In today’s business environment, you’ll be hard pressed to find an organization that doesn’t understand the value of their data. In fact, billions of dollars are invested in data collecting practices each year. The bigger question is, how should the data be used once it has been collected? Paul Blasé, Principal for the Global and U.S. Analytics for Consulting at PricewaterhouseCoopers addressed the growing data management trend in a recent interview.
According to Blasé, a lack of success using “big data” starts with a lack of a clear goal to achieve. The C-suite is largely responsible for setting the vision and the direction of the organization, including any data-related activities. Placing this responsibility solely on the shoulders of the business intelligence team is unlikely to produce the most helpful information that an organization seeks. Instead, directing business intelligence to focus on producing information useful for making financial forecasts would create a clear goal for the data project. This is only one example that Blasé laid out in his interview.
The question remains, which sectors should be targeted and what best practices exist to achieve optimal results? A majority of CIOs are having this plopped on their plates and are struggling to find the answer. Experian Data Quality, a data quality software and services firm stated as much in a 2015 study. In fact, fifty-two percent of CIOs reported that they had become increasingly responsible for their organization’s data management practices over the course of the previous twelve months.
According to the respondents, many of these responsibilities include what RPI has described as “improving the bottom line through lowering the cost of compliance, providing platforms to support analytics and managing data value and risk.” Many of these responsibilities can be fulfilled by utilizing a cloud-based database solution.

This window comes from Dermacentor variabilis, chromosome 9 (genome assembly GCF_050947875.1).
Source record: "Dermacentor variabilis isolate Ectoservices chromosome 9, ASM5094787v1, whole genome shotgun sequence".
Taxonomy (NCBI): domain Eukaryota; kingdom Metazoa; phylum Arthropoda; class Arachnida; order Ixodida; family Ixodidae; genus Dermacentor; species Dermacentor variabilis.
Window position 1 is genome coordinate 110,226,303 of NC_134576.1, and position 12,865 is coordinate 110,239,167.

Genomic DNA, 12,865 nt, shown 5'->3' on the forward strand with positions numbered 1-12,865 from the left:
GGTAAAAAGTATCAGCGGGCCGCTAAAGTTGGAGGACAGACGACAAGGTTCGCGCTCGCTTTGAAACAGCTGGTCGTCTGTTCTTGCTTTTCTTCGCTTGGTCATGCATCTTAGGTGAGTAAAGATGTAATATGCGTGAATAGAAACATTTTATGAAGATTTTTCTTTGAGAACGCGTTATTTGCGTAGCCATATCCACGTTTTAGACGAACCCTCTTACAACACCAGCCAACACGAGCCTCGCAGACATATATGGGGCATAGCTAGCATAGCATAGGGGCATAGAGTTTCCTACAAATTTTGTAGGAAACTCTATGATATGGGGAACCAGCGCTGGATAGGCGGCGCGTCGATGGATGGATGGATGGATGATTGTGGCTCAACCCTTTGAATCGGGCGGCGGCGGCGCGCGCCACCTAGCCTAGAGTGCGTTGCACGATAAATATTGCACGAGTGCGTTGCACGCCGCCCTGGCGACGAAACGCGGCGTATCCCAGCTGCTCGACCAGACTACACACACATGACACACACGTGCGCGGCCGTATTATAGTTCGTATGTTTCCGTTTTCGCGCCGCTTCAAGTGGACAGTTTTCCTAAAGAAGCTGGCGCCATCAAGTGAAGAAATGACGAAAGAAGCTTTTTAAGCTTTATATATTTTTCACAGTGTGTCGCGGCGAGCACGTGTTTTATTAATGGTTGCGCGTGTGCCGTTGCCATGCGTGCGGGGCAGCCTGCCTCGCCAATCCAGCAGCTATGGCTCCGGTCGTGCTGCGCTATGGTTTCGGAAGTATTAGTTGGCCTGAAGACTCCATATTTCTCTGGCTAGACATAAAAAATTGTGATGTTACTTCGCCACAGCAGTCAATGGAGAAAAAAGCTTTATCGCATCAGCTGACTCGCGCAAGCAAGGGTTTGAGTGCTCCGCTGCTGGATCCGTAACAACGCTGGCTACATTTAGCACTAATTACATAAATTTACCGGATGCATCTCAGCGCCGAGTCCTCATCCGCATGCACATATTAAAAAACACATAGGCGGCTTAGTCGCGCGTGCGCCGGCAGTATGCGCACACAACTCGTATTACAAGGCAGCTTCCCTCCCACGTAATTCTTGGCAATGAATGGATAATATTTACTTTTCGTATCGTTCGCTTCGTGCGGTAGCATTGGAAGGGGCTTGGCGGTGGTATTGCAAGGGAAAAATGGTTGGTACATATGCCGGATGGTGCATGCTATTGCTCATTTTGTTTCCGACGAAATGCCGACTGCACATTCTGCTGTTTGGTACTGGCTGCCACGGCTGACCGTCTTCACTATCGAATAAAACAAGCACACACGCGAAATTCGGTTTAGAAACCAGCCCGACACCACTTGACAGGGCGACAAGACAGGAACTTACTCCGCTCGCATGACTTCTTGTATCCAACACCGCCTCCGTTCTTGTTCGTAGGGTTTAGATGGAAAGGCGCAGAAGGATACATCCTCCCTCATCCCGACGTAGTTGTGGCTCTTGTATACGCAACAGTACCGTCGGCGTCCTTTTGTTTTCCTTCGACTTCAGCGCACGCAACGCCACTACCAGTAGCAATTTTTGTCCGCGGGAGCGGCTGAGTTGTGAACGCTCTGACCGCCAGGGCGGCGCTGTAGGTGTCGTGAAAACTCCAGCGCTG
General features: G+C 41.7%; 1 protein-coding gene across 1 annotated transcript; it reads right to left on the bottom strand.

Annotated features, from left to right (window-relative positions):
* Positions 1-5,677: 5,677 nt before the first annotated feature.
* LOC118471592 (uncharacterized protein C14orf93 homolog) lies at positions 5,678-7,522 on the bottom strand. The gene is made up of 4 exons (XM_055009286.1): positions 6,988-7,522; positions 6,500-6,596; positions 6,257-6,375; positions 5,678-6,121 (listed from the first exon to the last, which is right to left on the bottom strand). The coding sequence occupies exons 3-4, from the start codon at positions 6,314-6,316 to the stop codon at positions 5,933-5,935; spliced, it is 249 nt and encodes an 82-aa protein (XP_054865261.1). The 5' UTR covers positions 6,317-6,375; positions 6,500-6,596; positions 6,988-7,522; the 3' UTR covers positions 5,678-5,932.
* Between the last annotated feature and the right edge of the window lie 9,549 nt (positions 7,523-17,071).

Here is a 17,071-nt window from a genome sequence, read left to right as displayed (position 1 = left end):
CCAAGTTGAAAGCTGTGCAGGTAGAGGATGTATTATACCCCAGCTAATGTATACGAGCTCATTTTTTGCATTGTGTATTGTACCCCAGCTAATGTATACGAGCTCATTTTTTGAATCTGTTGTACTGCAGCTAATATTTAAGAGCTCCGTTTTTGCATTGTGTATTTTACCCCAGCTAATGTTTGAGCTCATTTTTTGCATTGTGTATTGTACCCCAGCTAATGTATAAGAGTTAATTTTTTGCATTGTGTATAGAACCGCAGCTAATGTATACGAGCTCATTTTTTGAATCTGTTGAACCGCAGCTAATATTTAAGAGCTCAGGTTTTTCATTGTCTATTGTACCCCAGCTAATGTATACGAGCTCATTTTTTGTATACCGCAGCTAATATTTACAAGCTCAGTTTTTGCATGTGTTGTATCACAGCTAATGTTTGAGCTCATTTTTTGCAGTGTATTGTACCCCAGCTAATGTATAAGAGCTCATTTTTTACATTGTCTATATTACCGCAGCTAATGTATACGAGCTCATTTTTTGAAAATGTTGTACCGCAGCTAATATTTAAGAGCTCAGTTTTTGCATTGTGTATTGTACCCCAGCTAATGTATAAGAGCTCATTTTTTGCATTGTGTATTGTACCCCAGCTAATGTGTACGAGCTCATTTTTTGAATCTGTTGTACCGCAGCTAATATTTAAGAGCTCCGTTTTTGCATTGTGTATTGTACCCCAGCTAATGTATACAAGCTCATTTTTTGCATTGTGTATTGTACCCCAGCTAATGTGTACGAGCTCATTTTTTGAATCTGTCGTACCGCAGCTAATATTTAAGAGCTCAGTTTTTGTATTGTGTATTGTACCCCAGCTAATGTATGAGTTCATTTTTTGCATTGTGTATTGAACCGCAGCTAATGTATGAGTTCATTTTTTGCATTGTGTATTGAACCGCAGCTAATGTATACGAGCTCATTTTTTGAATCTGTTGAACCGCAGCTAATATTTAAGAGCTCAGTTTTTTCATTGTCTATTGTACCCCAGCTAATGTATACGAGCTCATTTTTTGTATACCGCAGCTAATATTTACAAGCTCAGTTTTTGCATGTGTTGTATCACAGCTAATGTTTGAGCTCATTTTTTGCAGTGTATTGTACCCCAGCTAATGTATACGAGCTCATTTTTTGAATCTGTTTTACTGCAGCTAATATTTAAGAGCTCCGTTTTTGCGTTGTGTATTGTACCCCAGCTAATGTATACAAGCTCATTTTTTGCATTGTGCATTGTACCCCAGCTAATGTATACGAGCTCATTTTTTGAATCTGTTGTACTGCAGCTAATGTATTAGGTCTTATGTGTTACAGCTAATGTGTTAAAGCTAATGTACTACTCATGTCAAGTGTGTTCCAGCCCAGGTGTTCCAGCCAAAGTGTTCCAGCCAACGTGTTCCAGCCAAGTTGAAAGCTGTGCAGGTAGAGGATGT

DBaaS for Data Management
Database as a Service (DBaaS) provides a platform that is incredibly cost-effective when compared with storing large databases on site. As a growing number of businesses have recognized the importance of a scalable database solution for their projects, maybe have also enjoyed substantial financial savings.
DBaaS also provides a platform for the construction of dynamic applications that allow for a number of different permissions to build a unique user experience. Hosting these applications on a cloud-based database allows for increased development speeds and heightened data security.
Another important benefit of DBaaS is that the host is often responsible for compliance with local and federal laws governing the proper handling of potentially sensitive data. A CIO working in an industry that involves information subject to this kind of legislation would certainly benefit from considering a DBaaS solution for his or her business.
Is it surprising that more is being asked of CIOs when it comes to data management? Not particularly. There was one statistic in the EDQ study that surprised us however: 9 in 10 CIOs feel as though their data management skills are lacking. Fortunately, DBaaS offers a simple solution that will allow the CIO to worry less about his or her organization’s database solution and more on the data itself.
If you are currently managing your databases in house and you are ready to leave the stress behind check out the HOSTING DBaaS offerings in single-tenant or multi-tenant configurations. Download the datasheet for more information.